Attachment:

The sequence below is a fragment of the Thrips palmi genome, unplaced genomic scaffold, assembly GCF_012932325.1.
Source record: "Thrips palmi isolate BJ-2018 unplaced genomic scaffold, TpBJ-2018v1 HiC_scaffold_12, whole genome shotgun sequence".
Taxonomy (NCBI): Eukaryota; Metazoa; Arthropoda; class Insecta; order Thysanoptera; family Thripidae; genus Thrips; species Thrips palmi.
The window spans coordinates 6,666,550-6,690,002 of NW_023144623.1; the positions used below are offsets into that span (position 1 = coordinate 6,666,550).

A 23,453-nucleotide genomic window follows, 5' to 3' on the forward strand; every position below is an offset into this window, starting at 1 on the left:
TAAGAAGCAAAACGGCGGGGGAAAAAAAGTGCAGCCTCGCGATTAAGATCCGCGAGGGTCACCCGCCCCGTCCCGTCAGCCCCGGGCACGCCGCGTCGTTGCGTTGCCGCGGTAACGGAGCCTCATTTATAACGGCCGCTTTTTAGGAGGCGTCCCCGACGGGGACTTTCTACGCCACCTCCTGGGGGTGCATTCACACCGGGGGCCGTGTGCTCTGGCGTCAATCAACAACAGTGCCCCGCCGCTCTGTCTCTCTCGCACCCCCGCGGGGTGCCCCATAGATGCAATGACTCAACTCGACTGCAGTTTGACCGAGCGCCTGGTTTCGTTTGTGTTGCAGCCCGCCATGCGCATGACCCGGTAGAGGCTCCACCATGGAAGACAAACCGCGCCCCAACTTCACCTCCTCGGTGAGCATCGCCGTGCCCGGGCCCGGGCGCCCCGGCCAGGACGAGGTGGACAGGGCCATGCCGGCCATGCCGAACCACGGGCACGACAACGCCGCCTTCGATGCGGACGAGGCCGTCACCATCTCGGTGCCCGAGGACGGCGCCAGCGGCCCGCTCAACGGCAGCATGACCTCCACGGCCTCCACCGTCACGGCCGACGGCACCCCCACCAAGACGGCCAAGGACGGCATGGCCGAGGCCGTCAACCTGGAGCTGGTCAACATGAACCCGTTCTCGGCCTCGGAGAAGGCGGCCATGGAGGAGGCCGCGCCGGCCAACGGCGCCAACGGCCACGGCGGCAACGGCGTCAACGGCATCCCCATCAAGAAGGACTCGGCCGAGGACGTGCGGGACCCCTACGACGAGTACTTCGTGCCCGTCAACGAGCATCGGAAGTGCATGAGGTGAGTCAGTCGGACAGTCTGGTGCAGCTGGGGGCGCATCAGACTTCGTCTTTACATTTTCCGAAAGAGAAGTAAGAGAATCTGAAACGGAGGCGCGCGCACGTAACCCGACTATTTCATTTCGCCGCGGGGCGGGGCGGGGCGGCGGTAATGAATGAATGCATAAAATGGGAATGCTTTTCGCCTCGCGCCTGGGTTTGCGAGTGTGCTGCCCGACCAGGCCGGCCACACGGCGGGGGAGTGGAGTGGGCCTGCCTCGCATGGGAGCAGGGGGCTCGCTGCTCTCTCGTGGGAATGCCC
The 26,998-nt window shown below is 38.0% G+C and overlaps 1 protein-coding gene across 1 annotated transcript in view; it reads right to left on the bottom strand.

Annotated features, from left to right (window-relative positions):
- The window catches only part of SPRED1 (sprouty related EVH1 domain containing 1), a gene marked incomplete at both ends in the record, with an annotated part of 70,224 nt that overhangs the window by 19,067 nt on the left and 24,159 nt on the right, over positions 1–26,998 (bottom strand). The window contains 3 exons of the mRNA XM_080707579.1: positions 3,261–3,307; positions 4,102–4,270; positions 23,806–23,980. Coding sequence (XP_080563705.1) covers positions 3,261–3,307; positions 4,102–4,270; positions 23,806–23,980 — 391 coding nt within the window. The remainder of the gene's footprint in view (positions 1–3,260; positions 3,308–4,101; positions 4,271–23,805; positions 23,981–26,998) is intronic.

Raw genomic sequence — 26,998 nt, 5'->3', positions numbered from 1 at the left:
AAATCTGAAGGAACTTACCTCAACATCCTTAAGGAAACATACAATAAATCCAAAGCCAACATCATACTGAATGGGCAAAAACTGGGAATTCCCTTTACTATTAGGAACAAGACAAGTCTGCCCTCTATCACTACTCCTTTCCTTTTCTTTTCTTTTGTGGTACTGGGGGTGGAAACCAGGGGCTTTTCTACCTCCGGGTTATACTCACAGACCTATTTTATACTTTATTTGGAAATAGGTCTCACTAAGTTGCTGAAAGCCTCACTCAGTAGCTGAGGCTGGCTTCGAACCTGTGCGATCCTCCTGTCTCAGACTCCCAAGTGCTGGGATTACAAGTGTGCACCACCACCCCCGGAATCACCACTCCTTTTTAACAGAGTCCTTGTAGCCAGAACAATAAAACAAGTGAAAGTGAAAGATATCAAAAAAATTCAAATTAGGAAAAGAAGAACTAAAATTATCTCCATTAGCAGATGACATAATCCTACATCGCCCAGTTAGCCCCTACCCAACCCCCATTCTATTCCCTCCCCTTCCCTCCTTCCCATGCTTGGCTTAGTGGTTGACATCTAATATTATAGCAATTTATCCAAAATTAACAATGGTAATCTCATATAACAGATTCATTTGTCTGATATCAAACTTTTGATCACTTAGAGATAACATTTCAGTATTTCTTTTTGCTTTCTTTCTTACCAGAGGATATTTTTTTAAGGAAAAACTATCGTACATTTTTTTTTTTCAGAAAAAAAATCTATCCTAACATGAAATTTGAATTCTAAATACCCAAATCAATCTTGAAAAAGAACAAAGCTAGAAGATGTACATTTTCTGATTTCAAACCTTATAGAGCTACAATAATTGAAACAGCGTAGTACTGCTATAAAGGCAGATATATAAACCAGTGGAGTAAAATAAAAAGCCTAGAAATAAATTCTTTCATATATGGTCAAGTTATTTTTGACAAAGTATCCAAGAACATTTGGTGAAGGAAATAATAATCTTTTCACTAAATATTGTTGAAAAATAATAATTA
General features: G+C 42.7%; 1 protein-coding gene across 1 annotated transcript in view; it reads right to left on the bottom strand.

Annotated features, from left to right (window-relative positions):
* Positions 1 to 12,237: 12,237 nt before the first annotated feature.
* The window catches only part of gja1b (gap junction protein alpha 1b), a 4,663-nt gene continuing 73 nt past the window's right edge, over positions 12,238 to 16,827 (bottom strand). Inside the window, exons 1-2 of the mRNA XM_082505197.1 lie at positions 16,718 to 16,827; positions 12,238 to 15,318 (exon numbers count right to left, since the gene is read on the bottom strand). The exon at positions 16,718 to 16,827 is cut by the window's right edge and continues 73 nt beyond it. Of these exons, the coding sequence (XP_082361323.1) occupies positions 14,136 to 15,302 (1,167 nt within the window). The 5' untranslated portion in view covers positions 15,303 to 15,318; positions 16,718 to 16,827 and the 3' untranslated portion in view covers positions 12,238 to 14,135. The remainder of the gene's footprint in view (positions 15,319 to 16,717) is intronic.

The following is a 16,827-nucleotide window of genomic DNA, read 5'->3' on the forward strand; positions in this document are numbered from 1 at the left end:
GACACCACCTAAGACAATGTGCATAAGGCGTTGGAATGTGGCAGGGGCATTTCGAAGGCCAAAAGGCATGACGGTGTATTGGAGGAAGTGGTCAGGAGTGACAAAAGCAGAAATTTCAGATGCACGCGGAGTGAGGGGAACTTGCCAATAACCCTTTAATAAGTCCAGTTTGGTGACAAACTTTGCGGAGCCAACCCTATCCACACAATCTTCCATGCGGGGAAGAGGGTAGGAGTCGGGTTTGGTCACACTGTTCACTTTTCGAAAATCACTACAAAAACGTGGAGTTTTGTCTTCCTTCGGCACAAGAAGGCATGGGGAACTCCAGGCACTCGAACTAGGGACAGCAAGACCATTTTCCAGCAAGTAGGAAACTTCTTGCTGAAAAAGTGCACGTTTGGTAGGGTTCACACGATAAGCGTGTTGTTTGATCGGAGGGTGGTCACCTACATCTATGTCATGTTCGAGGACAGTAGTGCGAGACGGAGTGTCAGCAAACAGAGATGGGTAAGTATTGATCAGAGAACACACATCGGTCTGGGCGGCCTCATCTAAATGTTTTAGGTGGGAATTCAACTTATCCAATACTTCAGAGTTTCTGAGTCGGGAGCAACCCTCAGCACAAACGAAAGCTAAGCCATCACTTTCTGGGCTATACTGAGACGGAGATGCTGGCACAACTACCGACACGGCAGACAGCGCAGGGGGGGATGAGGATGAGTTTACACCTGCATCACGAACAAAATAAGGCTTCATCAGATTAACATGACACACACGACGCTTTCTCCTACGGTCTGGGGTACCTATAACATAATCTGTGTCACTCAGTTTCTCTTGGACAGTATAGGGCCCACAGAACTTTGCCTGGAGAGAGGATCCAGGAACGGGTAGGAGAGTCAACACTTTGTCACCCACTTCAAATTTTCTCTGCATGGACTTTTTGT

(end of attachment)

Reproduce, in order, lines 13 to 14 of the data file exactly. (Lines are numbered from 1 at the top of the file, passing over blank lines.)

Annotated features, from left to right (window-relative positions):
* Positions 1 to 12,237: 12,237 nt before the first annotated feature.